Manic Pixie Thrift Creates A Personalized Shopping Experience

Photo by Jackson Davis

Sydney Swing got her first taste of fashion when she lived in New York City and worked as a freelance model. In order to minimize how much money she spent, she would often find herself styling her own photoshoots. It wasn’t until moving back home to the Midwest that she discovered her true passion for thrifting. Following her newfound obsession, she and her friend started selling on Depop when their business began to take off. 

It was then Manic Pixie Thrift was born. 

The name Manic Pixie Thrift is inspired by the song “Manic Pixie Dream Hurl” by Thank You, I’m Sorry, along with the nostalgia of a “Manic Pixie Dream Girl.” According to Swing, a Manic Pixie Dream Girl is a group of 90s main characters, who are often female leads. Swing likes what a Manic Pixie Dream Girl represents — someone that people gravitate towards not because they are the most conventionally attractive but rather because they are fully and completely themselves.

“I wanted everyone to have that feeling of being a powerful female lead in the 90s,” Swing said. “The name felt good because it was vintagey but it also felt fitting for why I started my brand which is to help people feel empowered in what they are wearing.” 

A huge part of Manic Pixie Thrift is the style bundles. Swing curates the style bundles by having clients fill out a form. There, they can add Pinterest boards as their inspiration for what they want their closet to look like or clothes they enjoy wearing but want to be more sustainable. From there, Swing spends one to two hours sourcing her clothes at various thrift stores and then styles them from home. Once the pieces are gathered, the client meets with Swing at Show Pony for a fitting. 

During a fitting, Swing brings a huge rack of clothes for the client to go through. She said that she wants her clients to have as many options as possible so that no matter what they are leaving with at least one piece of clothing.

“I make it very clear to them, don’t just leave with stuff because you think that this is your only session, you’re always welcome to come back and I will comp the styling fee if we haven’t met the styling amount,” Swing said. 

One of Swing’s biggest struggles with style bundles is figuring out the sizing. It’s because of this that she is moving away from online style bundles where she would pick pieces and then send them to her clients. According to Swing, sizes for vintage vary so when someone thinks that they are a four, they might actually be a two.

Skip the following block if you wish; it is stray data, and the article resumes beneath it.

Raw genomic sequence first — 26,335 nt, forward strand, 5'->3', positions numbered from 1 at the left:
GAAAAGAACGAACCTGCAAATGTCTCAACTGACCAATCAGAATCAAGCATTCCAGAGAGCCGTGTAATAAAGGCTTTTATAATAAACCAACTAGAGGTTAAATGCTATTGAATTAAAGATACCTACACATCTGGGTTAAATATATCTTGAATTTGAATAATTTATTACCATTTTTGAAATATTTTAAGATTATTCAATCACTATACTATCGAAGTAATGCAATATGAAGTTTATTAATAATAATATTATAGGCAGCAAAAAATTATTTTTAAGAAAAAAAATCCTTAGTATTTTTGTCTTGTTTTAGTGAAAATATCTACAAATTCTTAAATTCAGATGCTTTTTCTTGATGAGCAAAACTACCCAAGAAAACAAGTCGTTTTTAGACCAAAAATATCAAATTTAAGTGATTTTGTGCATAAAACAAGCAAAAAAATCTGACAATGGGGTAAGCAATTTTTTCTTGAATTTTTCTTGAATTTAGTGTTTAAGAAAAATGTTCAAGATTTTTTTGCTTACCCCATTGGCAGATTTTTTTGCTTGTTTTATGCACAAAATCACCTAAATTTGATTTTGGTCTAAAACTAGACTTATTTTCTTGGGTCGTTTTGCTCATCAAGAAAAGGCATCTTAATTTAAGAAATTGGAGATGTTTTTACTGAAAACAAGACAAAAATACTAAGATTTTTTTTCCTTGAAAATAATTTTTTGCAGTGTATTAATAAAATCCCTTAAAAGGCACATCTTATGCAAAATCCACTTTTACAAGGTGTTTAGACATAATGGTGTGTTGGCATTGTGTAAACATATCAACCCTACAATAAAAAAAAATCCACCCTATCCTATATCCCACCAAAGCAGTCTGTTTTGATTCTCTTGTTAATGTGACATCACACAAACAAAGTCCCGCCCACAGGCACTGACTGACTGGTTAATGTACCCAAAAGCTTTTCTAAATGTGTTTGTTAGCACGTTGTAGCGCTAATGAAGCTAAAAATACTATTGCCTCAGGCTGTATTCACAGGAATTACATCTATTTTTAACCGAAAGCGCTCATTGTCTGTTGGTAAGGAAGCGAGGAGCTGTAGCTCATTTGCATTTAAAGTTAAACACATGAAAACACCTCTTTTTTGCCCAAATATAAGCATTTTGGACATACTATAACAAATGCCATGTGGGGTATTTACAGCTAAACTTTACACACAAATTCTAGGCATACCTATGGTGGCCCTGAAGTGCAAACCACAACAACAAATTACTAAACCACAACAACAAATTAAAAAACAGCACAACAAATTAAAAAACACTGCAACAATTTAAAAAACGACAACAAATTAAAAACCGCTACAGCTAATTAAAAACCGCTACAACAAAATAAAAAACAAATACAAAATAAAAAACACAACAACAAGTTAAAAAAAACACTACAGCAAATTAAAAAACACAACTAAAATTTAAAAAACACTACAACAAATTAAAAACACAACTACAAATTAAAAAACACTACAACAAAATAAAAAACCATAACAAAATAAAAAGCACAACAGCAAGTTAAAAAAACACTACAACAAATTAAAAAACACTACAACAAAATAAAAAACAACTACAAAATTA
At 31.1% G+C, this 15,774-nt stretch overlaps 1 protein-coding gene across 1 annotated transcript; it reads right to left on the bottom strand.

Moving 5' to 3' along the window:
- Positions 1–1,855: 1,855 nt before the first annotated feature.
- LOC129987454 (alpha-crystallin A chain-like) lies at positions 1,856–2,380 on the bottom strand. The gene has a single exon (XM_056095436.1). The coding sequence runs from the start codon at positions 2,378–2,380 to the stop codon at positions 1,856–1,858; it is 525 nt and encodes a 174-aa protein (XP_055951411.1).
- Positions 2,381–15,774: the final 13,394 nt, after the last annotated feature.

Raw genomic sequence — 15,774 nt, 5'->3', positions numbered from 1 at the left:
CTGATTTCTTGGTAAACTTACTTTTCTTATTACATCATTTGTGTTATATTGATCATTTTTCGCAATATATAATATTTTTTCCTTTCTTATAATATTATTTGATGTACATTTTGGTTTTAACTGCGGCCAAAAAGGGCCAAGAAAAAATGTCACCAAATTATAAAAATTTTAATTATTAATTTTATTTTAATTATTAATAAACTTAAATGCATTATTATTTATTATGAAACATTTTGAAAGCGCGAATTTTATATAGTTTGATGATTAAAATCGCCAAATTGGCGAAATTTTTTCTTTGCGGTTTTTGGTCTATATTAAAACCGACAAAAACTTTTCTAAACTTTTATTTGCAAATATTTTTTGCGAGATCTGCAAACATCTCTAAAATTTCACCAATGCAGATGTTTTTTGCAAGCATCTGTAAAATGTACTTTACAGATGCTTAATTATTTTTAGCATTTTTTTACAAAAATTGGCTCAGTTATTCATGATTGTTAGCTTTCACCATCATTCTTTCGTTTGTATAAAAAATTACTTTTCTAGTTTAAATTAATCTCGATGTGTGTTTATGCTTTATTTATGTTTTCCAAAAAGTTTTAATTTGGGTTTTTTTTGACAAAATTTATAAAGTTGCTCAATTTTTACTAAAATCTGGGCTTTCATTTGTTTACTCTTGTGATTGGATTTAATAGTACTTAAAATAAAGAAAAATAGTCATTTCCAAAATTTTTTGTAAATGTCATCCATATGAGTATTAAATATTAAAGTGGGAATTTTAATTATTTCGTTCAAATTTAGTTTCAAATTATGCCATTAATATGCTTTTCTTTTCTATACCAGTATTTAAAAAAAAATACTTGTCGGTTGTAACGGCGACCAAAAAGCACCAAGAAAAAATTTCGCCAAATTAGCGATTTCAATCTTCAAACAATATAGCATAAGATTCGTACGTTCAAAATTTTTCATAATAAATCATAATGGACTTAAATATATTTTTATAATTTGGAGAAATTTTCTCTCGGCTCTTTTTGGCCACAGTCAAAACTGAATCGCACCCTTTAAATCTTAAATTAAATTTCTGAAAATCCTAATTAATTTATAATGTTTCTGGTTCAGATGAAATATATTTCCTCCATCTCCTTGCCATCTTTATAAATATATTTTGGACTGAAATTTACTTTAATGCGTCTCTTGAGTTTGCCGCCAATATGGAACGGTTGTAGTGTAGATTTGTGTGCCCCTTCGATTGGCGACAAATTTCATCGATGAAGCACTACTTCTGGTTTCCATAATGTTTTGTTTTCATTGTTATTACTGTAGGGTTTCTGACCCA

“I never wanted to offer a service that people didn’t think was actually benefiting them,” Swing said. “The whole point of sustainable fashion is to get you something to wear that’s not going to just sit in your closet but at the same time I want to give people stuff that’s unique.”

Swing finds that getting people to feel confident in what they wear and trusting her is the biggest challenge. However, she said that she’s honest with her clients and will make sure that they don’t leave with a piece that they don’t like.

“I think that someone who is shy or introverted or who doesn’t believe in themselves as much, that’s what they need,” Swing said. “Clothes are the number one way to tell somebody how you’re feeling, how you want to be approached or how you want to be taken in general without having to speak.” 

In addition to styling clients, Swing is also a vendor at ThriftCon. She enjoys the high volume sales and exposure ThriftCon provides but finds growing her following and connections more effective in smaller markets. However, that’s not to say Swing doesn’t love the benefits that come with being a part of ThriftCon. 

“I think it’s an epic and amazing event,” Swing said. “I think that the dichotomy in markets where you can do these really big and elaborate events and make really good money is much needed for smaller businesses because we need that confidence to be like ‘wow, I can make a sustainable living and they help our community.’” 

READ: ThriftCon, The #1 Vintage Clothing and Collectible Convention, Hosts ThriftPop

As Swing continues to grow Manic Pixie Thrift, she hopes to one day open a store with a partner. Although not in the near future, Swing is feeling patient and enjoys the opportunities coming her way. In the meantime, she is grateful for places like Show Pony where she can have a sustainable income and gain a following while learning how to maintain her business.

“I think there’s a lot to learn before you open a store,” Swing said. “You see that happening all of the time, where people think that they are ready because they’re good at the thrifting element but there’s more to it.”

Swing said growing up she didn’t have much confidence but turned to clothes to express herself. Often, a lack of confidence lives in a lot of people and though clothing may seem superficial, it’s the best way to take risks.  

“I think that clothing gets misconstrued as superfluous or extra and that to me is like your armor or shield,” Swing said. “I just hope more people are open to the idea of dressing a little bit more fun and taking risks in areas that aren’t super risky.”

Schedule a fitting with Sydney here or shop her clothes at Show Pony located at 2025 S University Boulevard, Denver.

All photography by Jackson Davis.

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